Twitter

twitter users tweet round the ashpocolypse

By on Apr 19, 2010 in BBC, citizen journalism, location based services, mobile, social software |

In a blog post yesterday, the BBC's Rory Cellan-Jones describes how stranded European air passengers have been using twitter and facebook to organise lifts home. Like no fewer than six of my Headshift colleagues, I too have been grounded by the volcanic ash cloud hanging over Europe – abandoning plans to travel on Saturday to pick up my kids who are visiting relatives in Poland. This isn't the first time I've used Twitter to solicit or provide travel information, something that the format is particularly well suited for. During a fierce snow storm last year, I was enroute to Luton Airport for a flight to Glasgow when we were told, on board the train, that all buses between the railway stop and the airport, a good 2km or so up a steep hill, had been cancelled, as had many flights. I did a quick twitter search and found someone, who coincidentally also works in the social media industry, tweeting from air side. He confirmed that they were still plowing the snow from the runway and de-icing planes. Because of his information, I continued to make my way to the airport, tweeting and posting photos as I did for the benefit of other passengers. My tweets were picked up by BBC Radio Three Counties, where I'm familiar with several journalists, and before I knew it I was doing two ways as I trudged up the snowy airport approach road with my luggage. I eventually did manage to get my flight, after having a coffee with my new friend, and made my way up to Scotland as planned. Twitter isn't going to get me a lift to Poland this time – I simply don't have the time, or inclination, to drive – but whenever or weather or transport crisis hits, it's the first place I check for details from the...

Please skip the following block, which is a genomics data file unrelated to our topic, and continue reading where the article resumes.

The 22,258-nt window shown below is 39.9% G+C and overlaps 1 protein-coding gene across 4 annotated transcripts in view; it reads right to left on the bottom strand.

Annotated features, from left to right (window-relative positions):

real time snow reports via twitter

By on Dec 16, 2009 in BBC, citizen journalism, journalism, location based services, mobile, newspapers, social software |

I came across this really clever use of twitter this morning as London got it's first snow flurries of the season. #uksnow Map 2.0 monitors twitter for mentions of snowfall, then plots the snow on a google map. To make best use of it, you need to use a special tweeting convention – insert #uksnow followed by a postcode and 0-10 rating (0 being nothing, 10 being a full on blizzard) – for example, #uksnow SE1 2/10. This reminds me of a pilot I set up at BBC Leicester, where we loaded some 3g mobiles with Yahoo's Zonetag and asked 5 members of the public to contribute a few weather photos each day, directly from their handset, to a flickr group that automatically fed a BBC template page. It would be interesting to see the #uksnow map displaying images from twitpic and I can imagine all sorts of uses of this – flood monitoring, disaster relief, coverage of the Olympics, etc. See the #uksnow map here:...

presentation on meaningful playfulness

By on Nov 10, 2009 in journalism, location based services, mobile, social software |

My Headshift colleague Eliot (@eliotf) pointed me towards an interesting presentation, Hiding Data, Content and Technology in Real World Games, shared by Chris Thorpe recently. I love how Chris describes layering a highly useful interface on top of play around social objects, utilising ambient data collection and injecting aspects of the real world such as physical places and objects into his message. Well worth a look: Hiding data, content and technology in real world games View more documents from Chris...

social media training course

By on Mar 13, 2009 in blogging techniques, citizen journalism, headshift, journalism, location based services, social software |